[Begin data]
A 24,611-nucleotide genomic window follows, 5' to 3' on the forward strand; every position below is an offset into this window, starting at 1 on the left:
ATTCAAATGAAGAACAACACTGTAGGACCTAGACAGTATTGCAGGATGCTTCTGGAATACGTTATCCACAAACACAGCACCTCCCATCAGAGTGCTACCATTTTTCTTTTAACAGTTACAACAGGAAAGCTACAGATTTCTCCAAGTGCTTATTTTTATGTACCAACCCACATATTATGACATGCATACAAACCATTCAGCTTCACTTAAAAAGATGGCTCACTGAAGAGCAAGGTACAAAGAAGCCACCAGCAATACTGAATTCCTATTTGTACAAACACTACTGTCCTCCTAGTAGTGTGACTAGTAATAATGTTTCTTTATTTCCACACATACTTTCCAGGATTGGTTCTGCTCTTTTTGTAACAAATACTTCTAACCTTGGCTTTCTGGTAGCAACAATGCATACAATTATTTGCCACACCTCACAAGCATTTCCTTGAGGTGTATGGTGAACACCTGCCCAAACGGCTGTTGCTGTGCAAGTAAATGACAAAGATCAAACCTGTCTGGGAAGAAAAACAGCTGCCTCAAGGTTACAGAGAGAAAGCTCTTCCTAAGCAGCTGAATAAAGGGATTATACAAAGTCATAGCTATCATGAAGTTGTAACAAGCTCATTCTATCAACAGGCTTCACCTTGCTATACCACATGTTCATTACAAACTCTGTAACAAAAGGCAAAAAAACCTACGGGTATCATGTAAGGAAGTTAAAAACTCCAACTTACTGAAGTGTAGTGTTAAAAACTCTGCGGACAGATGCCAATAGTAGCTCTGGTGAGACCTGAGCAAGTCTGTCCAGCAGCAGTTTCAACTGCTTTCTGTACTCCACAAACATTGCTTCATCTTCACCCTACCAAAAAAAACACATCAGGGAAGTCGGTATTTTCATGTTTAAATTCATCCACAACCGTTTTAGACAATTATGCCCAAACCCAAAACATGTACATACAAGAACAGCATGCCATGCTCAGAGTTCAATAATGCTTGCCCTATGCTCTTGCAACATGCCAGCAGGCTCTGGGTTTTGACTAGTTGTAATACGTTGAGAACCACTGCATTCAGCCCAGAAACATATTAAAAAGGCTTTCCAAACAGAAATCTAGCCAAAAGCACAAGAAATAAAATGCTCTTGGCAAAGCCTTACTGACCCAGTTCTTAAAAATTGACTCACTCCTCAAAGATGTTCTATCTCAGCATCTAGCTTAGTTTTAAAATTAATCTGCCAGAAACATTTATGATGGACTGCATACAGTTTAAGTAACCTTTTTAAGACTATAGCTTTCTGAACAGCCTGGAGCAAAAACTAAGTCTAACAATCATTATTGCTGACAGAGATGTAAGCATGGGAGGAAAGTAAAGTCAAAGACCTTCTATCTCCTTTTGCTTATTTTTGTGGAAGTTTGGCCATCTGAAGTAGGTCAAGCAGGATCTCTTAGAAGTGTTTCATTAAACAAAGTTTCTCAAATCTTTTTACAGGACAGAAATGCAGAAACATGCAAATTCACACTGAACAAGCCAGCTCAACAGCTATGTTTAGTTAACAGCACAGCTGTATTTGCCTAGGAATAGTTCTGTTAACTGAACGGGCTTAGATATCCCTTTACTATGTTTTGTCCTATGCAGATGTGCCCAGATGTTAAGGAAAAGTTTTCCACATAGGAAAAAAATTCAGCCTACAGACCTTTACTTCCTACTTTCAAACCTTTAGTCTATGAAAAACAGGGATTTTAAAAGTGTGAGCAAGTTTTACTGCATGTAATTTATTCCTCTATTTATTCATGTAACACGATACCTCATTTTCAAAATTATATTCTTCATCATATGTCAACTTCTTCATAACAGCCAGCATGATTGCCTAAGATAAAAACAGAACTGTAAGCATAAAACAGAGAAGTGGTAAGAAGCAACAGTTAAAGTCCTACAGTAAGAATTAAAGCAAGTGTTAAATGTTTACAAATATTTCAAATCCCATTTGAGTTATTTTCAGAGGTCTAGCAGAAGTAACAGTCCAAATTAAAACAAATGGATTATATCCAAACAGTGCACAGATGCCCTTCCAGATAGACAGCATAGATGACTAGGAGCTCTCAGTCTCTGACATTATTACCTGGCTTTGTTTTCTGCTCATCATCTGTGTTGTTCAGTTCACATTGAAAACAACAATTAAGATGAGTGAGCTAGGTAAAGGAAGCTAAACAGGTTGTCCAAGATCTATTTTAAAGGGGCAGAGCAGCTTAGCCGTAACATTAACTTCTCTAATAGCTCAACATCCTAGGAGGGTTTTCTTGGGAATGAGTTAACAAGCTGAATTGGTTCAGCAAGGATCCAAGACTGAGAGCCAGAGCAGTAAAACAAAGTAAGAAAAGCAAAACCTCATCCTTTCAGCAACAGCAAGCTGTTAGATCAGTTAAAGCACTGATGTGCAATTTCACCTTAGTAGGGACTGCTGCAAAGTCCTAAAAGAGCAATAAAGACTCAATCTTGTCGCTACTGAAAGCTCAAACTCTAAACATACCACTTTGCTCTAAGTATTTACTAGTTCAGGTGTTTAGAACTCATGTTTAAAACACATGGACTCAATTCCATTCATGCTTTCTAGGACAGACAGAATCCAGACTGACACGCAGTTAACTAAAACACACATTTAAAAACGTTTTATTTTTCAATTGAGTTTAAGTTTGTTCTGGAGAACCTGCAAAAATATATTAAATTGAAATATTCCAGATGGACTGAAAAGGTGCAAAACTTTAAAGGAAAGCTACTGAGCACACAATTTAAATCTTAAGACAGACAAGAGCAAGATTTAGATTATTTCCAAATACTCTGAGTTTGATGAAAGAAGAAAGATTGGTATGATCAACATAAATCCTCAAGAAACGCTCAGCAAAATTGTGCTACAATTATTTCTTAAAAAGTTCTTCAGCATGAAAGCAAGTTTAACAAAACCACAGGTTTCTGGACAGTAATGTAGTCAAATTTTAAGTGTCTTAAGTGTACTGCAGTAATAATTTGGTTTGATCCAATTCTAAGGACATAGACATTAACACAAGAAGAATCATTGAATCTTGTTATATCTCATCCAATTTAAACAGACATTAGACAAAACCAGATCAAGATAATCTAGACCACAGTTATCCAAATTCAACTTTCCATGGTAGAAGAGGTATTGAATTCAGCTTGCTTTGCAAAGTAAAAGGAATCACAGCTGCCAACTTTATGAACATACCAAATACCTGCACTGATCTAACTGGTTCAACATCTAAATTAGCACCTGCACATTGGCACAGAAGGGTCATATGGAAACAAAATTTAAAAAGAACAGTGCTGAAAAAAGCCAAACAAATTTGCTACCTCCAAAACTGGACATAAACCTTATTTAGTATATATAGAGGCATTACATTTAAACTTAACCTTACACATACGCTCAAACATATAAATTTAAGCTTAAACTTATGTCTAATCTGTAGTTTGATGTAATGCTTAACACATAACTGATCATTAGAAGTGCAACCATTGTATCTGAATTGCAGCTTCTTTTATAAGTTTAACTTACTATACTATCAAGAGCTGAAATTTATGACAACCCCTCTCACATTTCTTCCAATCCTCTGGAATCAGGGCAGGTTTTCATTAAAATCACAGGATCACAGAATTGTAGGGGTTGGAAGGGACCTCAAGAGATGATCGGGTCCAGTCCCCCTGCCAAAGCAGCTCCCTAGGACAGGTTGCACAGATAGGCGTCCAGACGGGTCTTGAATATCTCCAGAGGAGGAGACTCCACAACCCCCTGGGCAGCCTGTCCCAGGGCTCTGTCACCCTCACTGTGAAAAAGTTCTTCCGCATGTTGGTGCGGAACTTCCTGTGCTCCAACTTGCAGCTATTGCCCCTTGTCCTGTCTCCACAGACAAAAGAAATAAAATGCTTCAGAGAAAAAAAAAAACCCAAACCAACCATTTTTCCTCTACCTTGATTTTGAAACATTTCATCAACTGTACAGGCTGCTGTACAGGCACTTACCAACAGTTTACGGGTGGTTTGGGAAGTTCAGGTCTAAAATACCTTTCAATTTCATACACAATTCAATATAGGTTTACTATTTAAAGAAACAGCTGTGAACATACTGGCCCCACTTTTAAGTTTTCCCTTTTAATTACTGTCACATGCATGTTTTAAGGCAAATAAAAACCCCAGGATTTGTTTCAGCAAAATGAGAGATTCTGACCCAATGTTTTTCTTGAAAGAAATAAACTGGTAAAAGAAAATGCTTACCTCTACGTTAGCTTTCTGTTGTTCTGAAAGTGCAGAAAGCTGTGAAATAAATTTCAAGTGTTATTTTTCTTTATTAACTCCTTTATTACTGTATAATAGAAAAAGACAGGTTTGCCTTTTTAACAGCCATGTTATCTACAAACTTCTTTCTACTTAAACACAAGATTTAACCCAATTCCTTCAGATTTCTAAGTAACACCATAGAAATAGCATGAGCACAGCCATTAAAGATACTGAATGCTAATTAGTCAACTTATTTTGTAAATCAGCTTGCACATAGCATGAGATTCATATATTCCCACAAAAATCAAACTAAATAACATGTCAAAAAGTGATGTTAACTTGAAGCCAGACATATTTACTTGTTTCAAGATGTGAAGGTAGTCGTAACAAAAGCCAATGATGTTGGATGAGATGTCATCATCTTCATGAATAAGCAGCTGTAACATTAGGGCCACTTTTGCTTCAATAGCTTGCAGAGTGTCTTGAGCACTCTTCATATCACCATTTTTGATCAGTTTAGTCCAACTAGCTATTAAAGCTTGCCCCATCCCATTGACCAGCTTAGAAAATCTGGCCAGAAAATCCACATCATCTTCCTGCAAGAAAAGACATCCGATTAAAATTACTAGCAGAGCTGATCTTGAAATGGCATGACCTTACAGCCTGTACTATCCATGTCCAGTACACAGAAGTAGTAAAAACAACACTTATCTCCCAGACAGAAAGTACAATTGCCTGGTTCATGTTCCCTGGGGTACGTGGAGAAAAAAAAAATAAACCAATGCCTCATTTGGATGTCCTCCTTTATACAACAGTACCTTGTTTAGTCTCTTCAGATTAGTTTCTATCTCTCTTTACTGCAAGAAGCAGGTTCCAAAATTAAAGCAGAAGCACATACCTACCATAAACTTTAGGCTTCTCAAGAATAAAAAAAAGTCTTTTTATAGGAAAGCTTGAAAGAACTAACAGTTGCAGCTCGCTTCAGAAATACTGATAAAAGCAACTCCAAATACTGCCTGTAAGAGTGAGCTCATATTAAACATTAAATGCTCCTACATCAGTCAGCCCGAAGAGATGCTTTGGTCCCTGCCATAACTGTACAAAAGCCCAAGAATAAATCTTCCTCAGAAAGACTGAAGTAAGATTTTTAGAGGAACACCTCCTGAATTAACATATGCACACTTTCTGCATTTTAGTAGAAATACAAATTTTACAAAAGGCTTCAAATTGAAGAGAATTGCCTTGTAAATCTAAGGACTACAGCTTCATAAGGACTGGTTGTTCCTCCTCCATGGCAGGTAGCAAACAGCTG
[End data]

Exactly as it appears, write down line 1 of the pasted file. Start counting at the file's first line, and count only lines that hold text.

A 24,611-nucleotide genomic window follows, 5' to 3' on the forward strand; every position below is an offset into this window, starting at 1 on the left: